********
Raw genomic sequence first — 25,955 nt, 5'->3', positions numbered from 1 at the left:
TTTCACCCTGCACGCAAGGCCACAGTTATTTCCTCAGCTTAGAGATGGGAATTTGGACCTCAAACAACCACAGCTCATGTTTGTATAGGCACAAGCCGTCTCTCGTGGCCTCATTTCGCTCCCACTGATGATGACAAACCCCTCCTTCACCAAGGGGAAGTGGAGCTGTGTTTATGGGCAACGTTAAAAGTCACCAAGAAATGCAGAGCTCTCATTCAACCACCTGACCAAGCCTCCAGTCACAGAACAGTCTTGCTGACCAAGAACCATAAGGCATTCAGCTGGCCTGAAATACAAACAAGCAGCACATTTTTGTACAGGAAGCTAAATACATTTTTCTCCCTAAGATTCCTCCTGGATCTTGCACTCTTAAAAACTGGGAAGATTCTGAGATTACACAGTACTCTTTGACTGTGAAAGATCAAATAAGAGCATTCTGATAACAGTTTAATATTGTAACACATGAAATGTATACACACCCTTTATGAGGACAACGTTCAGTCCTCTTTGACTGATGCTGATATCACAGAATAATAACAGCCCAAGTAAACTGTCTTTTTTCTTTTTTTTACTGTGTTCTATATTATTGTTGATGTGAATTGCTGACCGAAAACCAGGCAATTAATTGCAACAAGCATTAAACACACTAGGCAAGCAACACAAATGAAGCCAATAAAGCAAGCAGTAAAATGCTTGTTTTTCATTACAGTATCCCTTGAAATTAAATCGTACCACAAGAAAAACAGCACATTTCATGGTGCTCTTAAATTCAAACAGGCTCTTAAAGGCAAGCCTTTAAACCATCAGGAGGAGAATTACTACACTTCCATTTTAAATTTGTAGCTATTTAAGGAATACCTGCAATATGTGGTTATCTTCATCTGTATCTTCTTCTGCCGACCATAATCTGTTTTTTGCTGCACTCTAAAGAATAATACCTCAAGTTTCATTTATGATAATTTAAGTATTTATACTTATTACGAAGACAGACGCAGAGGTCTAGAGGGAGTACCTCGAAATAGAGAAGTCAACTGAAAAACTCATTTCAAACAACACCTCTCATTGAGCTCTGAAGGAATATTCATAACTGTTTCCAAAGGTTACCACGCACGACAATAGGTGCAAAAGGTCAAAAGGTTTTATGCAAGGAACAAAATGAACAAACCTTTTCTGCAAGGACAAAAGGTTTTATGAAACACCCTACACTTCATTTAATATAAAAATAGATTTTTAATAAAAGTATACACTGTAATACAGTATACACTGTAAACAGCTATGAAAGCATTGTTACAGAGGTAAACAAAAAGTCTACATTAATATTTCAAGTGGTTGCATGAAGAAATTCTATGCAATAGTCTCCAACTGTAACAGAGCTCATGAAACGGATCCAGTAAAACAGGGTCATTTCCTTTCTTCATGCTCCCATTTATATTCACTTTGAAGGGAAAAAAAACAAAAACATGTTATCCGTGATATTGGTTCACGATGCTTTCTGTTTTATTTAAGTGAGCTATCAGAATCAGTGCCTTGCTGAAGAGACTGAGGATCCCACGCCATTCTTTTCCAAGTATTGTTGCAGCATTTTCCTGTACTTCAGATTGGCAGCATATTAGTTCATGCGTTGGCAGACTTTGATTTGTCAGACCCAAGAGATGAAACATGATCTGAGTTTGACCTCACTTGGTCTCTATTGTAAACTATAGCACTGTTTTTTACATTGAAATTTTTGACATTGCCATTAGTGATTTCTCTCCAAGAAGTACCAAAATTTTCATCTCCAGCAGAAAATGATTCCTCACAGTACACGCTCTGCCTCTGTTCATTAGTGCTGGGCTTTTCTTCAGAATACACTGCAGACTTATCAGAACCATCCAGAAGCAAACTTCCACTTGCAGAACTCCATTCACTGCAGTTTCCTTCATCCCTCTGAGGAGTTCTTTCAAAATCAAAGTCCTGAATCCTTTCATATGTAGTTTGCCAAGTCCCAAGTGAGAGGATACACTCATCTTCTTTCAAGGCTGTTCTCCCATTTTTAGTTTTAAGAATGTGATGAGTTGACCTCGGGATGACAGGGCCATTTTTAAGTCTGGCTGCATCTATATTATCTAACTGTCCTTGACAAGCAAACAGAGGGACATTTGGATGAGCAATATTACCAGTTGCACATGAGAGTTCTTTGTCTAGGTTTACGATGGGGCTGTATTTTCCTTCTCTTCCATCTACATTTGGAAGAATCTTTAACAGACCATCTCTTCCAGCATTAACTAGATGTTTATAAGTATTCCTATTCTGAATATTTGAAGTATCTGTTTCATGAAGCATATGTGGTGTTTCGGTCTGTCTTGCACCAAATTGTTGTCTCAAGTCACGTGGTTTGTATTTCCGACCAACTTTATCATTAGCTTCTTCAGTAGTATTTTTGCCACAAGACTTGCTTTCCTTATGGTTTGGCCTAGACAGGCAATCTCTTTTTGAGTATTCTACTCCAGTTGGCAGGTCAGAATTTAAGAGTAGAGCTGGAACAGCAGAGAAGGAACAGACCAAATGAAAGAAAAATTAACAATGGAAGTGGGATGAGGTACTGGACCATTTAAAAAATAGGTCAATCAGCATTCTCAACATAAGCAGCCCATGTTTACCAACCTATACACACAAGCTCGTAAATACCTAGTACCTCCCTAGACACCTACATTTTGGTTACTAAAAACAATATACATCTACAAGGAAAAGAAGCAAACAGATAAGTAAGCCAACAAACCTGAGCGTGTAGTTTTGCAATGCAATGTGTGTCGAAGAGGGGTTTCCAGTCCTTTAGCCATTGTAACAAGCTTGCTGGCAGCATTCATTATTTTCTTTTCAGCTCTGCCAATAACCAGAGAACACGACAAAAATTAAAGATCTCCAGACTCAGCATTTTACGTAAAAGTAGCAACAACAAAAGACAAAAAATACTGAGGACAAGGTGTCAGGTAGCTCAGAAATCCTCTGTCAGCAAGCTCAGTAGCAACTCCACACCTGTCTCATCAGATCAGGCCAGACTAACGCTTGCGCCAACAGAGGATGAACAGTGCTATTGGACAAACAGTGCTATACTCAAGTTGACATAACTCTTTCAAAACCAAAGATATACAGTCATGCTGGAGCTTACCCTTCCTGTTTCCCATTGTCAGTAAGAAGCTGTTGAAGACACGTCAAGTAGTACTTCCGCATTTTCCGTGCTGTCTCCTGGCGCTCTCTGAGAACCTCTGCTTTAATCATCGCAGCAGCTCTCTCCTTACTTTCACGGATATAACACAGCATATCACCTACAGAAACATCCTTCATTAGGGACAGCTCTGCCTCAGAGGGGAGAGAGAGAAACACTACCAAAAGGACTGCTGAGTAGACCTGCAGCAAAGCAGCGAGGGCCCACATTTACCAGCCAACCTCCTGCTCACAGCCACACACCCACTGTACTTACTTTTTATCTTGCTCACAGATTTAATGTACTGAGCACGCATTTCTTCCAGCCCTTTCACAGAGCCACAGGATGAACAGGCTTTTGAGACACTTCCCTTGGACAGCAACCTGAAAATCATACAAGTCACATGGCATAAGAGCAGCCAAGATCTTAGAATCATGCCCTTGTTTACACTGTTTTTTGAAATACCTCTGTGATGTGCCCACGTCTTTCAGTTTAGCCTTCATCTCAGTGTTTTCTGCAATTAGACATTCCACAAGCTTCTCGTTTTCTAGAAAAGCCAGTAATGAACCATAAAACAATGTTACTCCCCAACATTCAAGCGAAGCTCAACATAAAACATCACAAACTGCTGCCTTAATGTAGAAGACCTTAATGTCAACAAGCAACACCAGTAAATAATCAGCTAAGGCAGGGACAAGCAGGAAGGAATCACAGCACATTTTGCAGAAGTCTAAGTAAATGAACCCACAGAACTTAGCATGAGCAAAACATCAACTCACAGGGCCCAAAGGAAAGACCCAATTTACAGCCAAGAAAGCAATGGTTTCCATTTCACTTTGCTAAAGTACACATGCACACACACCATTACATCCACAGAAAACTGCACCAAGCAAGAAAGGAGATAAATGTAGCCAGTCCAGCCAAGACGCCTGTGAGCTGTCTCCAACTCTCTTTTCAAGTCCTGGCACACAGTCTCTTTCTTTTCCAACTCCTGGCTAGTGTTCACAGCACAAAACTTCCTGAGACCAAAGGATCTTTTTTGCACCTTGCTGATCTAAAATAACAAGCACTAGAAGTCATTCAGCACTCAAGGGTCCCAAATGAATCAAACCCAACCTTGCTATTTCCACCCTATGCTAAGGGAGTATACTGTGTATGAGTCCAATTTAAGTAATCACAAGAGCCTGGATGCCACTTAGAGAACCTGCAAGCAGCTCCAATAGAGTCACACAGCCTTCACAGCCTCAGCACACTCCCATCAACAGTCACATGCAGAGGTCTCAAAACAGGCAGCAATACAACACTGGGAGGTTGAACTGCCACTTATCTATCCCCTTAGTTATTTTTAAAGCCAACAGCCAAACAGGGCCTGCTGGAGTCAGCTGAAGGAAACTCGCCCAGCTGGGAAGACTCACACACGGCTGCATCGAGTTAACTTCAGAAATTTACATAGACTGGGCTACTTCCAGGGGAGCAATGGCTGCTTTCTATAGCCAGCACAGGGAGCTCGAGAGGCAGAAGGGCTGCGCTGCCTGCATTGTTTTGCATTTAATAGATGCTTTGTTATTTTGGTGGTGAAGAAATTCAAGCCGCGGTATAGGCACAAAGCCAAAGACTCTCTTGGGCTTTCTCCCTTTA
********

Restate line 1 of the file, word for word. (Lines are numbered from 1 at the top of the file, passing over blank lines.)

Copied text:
Raw genomic sequence first — 25,955 nt, 5'->3', positions numbered from 1 at the left: